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During the last year, I have written some small DirectX games. One of the problem I've encountered was the transition between game states. For example, when the game start, I was usually displaying an Introduction page on which you could see a menu showing my game options. Then, according to the user choice, I had to start the game, show the high scores or show something else. I've solved my problem by considering all those choices as states.
Below is a diagram showing my game logic built on the State pattern.
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In the application class (CStatePattern_GameApp), we have a function called Run(), which provides a default message loop. Basically, this function updates the game and then processes all other messages. The Update function simply ask the view to render the current frame.
To avoid overhead, the DoFrame function will check if it needs to redraw something, according to the frame rate, or not. I won't give too much details on the frame rate stuff since this is not the purpose of my article. But if you are interested, all the code related to the frame rate stuff is located in the CStatePattern_GameView class.
Let's get back to the State pattern. In the next section, I will explain what happens when the DoFrame function is called.
There is two main parts in this function. The first thing that gets done is the game update. Usually, this is where you would update all game objects in the current state( ship position, collision detection, etc. )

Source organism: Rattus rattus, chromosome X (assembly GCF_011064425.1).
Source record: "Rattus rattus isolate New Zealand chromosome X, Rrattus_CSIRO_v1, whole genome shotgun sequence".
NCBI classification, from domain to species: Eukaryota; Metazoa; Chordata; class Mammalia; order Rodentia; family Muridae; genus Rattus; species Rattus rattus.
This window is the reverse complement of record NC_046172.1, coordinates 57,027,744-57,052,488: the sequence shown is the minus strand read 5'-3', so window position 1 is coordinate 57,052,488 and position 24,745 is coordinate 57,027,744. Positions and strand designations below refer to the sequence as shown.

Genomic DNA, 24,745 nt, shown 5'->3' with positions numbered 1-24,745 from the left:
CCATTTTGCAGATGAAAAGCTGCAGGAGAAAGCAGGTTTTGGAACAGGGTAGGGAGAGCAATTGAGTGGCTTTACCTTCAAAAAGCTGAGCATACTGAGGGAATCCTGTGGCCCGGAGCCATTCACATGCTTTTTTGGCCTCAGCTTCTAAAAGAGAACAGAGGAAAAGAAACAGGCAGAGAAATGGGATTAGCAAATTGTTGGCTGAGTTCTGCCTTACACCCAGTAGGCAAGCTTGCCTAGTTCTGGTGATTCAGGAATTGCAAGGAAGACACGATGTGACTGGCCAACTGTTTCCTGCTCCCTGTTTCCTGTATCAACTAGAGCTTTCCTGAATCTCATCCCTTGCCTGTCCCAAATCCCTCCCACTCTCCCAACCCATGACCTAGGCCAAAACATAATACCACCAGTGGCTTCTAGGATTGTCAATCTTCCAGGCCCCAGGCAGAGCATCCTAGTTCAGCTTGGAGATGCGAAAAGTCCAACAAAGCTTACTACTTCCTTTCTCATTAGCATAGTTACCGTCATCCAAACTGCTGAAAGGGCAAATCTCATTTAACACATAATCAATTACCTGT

The second part is the game rendering.
m_GameManager.Draw(pDC /* device context */ );
The game manager holds a pointer to a CGameState object. Therefore, when we call the Update function of the CGameManager object, this one will simply redirect the call to the current state object:
This call represents a big part of the State pattern. As you can see, we are calling the Update function of the current state object, but we are also giving a pointer to ourself in parameter. The reason is that after performing state-specific work, the Update function of the current state object will be able to change the current state of the game.
The declaration above is really important. For example, let's say that in our game, when the user hits the space bar, the ship fires. Basically, the CStatePattern_GameView will receive a key event. The view will simply redirect the event to the game manager. The game manager does not know anything about the game logic, so it redirects this event to the current state object. If PlayState is the current state, the KeyEvent function of that state will check which key was struck. In that case, it's going to fire. If the current state would have been IntroductionState, this event could have had a totally different effect.
The state transitions is another important part of the pattern.
For example, the Update function of the CPlayState could check if the player has any ship left. If it would not be the case, this function would call the ChangeState function of the CGameManager like so:
// singleton pattern pGameManager->ChangeState(CGameOverState::Instance());
The states are not changed by the game manager, but by the state itself.
The declaration above might look strange, but when you think about it, it's just logic. Let's say that the player needs to press F1 to start a game while he is in the introduction page. The introduction page knows what to do when the user presses F1. In that case, it will tell the game manager to change the current state to PlayState.
In my demo project, I simply demonstrate some state transitions. When the game starts, we are in Introduction state. This state will wait for the user to press a key. According to the key pressed, the Introduction state will change the CGameManager's state. F1 will switch to the CPlayState, and F2 will switch to the CHighScoreState.
In my demo project, I have made some TRACE calls to show you the details of each transition.